OAKLAND -- Days off are rare in baseball, so whenever one comes up, players make sure to cherish it. The A’s most recent day off had an extra-special meaning for Stephen Piscotty.
The off-day fell on May 6, which happened to be the one-year anniversary of the passing of his mother, Gretchen, after a long battle with ALS. With the A’s in town getting set for a six-game homestand, the day off afforded Piscotty the opportunity to get together with his two brothers, Austin and Nicholas, and his father, Mike.
Paying tribute to Gretchen, the Piscottys decided to go for a hike on a backside trail of Lake Del Valle in Livermore, Calif. It was Gretchen’s favorite hike, and being only about a 20-minute drive from their childhood home in Pleasanton, one she often took after dropping off Stephen and his brothers at school.
“I think she felt like she was free to not have to worry about us for a little while,” Piscotty said. “She would go and celebrate by doing that hike, and that’s a special place for us now.”
His mother never leaves his thoughts, but with the recent anniversary, Piscotty has found himself thinking about her even more than usual. That will likely continue through Sunday when he takes the field at the Coliseum on Mother’s Day.
It will be the first Mother's Day Piscotty will play in since Gretchen’s passing. He did not play last year as he spent a few days away from the team preparing for her celebration of life, which took place the day after Mother’s Day. Piscotty has thought about this day for a while now, but he has no idea what he’ll be feeling once he takes the field.
“I don’t entirely know,” Piscotty said. “Not sure if it will be emotional or not.”
Though Piscotty missed out on the Mother’s Day game last year, when he did return to the A’s, he provided his mother with the ultimate tribute.
One day after his mother’s celebration of life, Piscotty boarded an early-morning flight from Oakland to Boston to rejoin the club at Fenway Park for a game later that night. Piscotty was expecting to get a break given that it was his first day back -- maybe at most a pinch-hit appearance. Just before leaving the team hotel for the stadium, A’s manager Bob Melvin sent Piscotty a text asking if he was ready to play. The ball was in Piscotty’s court, and given his competitive nature, there was no way he was going to say no.
He found himself in the starting lineup that night, batting sixth. What transpired in his first at-bat was something straight out of a movie.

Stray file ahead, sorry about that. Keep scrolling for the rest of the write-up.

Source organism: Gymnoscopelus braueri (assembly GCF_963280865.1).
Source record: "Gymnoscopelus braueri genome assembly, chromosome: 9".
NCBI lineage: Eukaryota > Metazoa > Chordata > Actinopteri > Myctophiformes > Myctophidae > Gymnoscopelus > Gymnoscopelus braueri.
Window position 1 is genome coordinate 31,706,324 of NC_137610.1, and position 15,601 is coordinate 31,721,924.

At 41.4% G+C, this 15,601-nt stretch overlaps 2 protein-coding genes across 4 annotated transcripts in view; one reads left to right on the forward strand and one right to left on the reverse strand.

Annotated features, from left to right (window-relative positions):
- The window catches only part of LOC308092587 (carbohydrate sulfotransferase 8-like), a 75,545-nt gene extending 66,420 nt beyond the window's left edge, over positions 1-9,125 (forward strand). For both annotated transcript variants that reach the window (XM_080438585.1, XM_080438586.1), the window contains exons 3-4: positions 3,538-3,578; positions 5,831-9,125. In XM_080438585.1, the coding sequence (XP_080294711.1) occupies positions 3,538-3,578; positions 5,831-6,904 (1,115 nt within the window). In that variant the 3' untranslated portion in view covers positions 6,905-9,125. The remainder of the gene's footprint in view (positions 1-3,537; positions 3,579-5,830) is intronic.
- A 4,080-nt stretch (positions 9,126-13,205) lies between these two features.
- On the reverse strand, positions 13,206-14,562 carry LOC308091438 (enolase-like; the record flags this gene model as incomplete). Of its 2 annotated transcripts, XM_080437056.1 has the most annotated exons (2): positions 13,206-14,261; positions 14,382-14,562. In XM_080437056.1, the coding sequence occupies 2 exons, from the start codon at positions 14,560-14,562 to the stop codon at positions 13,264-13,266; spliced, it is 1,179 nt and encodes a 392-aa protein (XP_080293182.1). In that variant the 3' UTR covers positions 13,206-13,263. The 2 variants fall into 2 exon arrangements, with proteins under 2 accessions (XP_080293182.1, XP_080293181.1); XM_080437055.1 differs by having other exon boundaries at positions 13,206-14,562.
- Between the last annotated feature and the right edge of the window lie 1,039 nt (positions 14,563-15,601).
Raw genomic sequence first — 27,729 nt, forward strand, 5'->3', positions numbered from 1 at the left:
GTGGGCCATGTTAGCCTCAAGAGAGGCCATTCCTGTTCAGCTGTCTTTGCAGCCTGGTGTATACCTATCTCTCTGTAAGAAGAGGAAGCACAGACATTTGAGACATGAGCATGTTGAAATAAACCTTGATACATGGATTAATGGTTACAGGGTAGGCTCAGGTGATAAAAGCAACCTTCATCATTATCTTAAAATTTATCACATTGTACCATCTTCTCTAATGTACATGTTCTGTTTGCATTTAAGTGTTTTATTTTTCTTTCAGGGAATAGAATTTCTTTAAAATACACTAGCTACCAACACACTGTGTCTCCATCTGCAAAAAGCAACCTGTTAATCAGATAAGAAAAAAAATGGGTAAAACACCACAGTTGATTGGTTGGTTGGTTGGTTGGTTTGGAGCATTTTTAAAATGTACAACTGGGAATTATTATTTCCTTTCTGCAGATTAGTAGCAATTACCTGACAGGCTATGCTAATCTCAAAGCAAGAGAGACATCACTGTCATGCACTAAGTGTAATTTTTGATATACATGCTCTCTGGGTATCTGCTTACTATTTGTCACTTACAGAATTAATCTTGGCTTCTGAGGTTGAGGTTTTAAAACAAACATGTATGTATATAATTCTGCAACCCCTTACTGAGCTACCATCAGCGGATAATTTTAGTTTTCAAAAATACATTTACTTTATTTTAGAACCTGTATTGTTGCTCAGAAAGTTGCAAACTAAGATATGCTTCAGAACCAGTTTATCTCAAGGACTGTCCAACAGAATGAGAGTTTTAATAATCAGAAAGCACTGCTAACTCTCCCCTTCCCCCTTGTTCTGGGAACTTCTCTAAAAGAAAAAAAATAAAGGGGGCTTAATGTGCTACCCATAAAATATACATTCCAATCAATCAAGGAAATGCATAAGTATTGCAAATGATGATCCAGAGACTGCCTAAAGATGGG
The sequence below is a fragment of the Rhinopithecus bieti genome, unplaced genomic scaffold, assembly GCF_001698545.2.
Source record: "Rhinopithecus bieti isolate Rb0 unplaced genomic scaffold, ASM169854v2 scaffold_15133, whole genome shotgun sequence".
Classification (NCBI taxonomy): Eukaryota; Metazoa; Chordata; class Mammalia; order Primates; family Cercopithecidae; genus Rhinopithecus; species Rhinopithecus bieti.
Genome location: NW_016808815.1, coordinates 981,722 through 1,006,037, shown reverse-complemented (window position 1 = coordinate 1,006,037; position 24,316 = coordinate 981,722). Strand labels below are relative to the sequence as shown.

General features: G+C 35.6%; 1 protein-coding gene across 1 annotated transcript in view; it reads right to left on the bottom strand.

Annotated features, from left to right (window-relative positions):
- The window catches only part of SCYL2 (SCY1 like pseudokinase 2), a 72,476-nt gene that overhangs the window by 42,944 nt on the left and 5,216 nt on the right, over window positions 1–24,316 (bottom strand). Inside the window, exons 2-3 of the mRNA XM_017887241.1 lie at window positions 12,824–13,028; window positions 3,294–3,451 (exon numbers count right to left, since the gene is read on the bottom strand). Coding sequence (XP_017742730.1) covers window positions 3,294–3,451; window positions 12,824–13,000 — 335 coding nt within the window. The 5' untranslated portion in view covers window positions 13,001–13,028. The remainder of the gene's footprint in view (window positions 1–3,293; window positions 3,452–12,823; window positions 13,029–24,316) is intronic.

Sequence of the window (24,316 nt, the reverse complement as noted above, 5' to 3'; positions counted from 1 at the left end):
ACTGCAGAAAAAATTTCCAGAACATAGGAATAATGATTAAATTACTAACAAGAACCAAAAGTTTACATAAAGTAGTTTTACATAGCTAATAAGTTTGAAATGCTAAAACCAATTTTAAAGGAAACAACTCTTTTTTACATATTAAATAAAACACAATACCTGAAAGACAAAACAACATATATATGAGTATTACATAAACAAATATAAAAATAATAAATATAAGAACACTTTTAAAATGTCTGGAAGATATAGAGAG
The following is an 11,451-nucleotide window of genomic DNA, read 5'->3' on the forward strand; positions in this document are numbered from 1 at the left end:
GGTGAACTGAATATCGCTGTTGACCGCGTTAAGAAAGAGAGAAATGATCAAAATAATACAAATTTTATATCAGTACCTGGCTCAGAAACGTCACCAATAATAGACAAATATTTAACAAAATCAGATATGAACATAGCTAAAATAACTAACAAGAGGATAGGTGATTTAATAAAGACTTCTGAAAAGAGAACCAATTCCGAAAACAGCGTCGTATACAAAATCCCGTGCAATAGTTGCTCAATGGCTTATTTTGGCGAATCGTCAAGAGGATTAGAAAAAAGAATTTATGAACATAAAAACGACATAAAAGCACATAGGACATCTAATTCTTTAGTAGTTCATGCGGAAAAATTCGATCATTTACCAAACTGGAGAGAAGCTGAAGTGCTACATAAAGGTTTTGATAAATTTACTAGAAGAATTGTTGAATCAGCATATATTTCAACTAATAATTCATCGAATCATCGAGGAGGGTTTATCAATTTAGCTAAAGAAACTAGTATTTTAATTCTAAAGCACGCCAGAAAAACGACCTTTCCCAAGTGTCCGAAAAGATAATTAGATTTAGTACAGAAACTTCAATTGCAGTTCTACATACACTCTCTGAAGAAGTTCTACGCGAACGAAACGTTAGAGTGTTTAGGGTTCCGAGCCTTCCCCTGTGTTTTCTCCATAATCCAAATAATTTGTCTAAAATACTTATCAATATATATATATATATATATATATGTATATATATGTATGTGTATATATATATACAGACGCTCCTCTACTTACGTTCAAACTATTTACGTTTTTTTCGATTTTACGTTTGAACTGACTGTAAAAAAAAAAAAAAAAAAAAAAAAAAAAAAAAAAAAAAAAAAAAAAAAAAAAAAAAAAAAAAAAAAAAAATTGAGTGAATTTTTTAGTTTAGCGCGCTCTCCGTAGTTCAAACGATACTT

Piscotty fell behind in the count 0-2 against Red Sox starter Eduardo Rodriguez, with the second pitch a fastball that blew right past him for strike two.
“I remember seeing the first couple of pitches and thinking my timing is way off,” Piscotty said.
The next pitch was a cutter -- boom. Piscotty launched a solo home run completely over the green monster and onto Lansdowne Street, producing one of the most emotional moments in MLB history.
“I had no business hitting a home run,” Piscotty said. “I think she came down and helped me for that swing. It was a special moment for my whole family and something to cheer about. It was a crazy day, I never would have foreseen that happening.”
The A’s dugout erupted as the ball left the park. Just before finishing off his trip around the bases, Piscotty patted his chest three times at home plate, a tribute he has continued to this day after each of his home runs.
“The home run, it goes beyond impressive,” Melvin said. “It’s almost like something else took over. You should have heard our dugout when he hit the home run. It was like a playoff home run.
“Just to watch him go through it and finally get back to who he was and be such a big part of this team, he’s not the most vocal guy in the world, but he’s one of the more respected guys in our clubhouse and his personality just comes out through his actions. We all felt it for him and it was just so impressive to see him put together the type of year he did with what he had to deal with.”
No matter how mentally strong one can be, what Piscotty went through was extremely difficult. The pain never goes away, but when Piscotty went to the ballpark the rest of the season after her passing, it served as a therapeutic experience for him. It was an opportunity to just focus on baseball for a few hours. The result was a career year for the right fielder, who finished the 2018 season with a career-high 27 home runs and 88 RBIs.
The passing a loved one usually puts things into perspective. For Piscotty, it was a reminder that while baseball is his passion, there’s more to life than the game -- something his mother often made sure to remind him of throughout his career.
“One of my favorite things about my Mom and something that I really do miss is she was always the first one there to remind me there is more to life than baseball,” Piscotty said. “It’s a huge part of my life that has done tremendous things for me, but there are things outside that are more important. She was always the first one to remind me of that. My wife does a great job of doing that, but I miss her influence in that regard.”
The memories the two shared are endless and probably enough to fill up a novel. Plenty were made through baseball as she traveled around the state to watch her three boys, but Piscotty often thinks about the off-the-field moments.
“I just remember how much she loved being outside and me always wanting to go do stuff with her,” Piscotty said. “Whether it was riding horses or camping. Those were the good times, ones I really miss.”
It’ll be a large contingent in the stands cheering on Piscotty on Sunday -- one that includes his father, two brothers, grandparents, and aunt and uncle. But it won’t be too different. Now that Piscotty plays for the hometown club, his family comes out to plenty of games throughout the season.
"It’ll be awesome,” Piscotty said. “It’s almost like another day since they can come all the time. We’ll see how Sunday goes.”